Don’t be a yellow bird

A yellow bird?

You know all the bad habits, it hasn’t been packaged before: into a neatly understandable form.

You’re a Yellow Bird IF:

* you were taught manners, just forgot how to use them

* you omit please and thank you

* you make plans and blow them off, do something else instead of following through on promises

* you blame others for your short comings

* you waste others people time by being unresponsive

* you think a “white lie” or omission is not the same as a bold face lie

* you accept and confirm plans, then file them away for another day (without letting the other person know)

* you drag out answers or responses, misrepresenting thoughtfulness

* you screen your calls or simply don’t answer because you’ve changed your mind and are avoiding following through

* you lead people on: as though they’re wonderful,

* you’re a coward ~ not because you don’t want to hurt other’s feelings, but because it makes you feel uncomfortable

* you find being honest creates a scene because you weren’t honest at the beginning

* you are slow to respond, hoping they’ll forget about what you promised

* you do something else, go somewhere else, without letting your commitment know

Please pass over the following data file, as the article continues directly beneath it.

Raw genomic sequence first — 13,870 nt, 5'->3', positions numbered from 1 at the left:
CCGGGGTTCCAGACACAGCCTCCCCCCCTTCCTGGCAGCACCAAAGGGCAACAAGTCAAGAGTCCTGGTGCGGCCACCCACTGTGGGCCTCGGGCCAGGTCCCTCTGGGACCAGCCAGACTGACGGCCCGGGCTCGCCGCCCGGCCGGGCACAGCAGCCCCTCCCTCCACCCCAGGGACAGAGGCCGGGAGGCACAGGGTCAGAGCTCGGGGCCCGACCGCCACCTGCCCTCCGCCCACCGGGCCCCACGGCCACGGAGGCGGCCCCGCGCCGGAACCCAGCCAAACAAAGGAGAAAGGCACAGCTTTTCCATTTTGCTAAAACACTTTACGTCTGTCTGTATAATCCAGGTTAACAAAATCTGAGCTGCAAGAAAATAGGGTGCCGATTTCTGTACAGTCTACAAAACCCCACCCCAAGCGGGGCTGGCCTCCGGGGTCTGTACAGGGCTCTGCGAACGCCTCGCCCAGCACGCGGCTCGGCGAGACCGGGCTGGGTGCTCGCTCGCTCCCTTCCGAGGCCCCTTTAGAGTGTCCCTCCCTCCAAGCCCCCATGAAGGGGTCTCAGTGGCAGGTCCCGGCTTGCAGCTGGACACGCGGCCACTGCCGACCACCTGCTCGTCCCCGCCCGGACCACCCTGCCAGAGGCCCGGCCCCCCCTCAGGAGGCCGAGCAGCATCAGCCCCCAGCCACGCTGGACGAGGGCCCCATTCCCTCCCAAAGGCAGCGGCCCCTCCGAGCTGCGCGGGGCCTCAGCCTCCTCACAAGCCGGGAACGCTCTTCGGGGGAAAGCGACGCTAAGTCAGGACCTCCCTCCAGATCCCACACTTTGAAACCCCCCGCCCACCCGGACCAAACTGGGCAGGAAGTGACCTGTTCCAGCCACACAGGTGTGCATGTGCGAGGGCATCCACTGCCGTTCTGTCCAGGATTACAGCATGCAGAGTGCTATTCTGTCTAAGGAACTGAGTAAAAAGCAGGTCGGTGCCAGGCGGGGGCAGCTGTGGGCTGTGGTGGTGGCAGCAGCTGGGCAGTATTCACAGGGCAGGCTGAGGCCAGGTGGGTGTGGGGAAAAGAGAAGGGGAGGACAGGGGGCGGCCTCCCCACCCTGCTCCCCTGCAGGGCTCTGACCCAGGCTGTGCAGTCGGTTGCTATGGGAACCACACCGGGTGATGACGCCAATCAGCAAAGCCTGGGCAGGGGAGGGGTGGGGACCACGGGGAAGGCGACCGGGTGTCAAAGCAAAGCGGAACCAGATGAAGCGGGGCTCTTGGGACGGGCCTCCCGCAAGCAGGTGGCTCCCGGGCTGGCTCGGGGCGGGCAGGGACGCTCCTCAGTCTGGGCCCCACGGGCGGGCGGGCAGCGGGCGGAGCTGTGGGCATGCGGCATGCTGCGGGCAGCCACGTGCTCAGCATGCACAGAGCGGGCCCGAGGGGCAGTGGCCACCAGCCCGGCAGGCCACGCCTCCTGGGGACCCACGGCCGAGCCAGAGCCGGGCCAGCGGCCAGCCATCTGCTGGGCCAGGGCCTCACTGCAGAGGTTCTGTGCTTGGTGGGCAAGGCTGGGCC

* you shake hands as though you’re solidifying respect or acknowledgement

* you avoid facing the music, hiding behind devices

* you play on devices instead of giving your audience your full attention

* you never write a note thanking anyone for their time

* you think highly of yourself and it never hurts to attract affirmation

* you start and end with me

Meanings

A noun is a thing (bird, dog, sky, book — more of an item or a name).

A verb is speeding up the vocabulary, by enabling movement, in order to be more descriptive capturing the imagination of the reader. Or listener, or viewer.

Possessive leaves little room for anyone or anything else.

An adjective describes beauty, talents, actions

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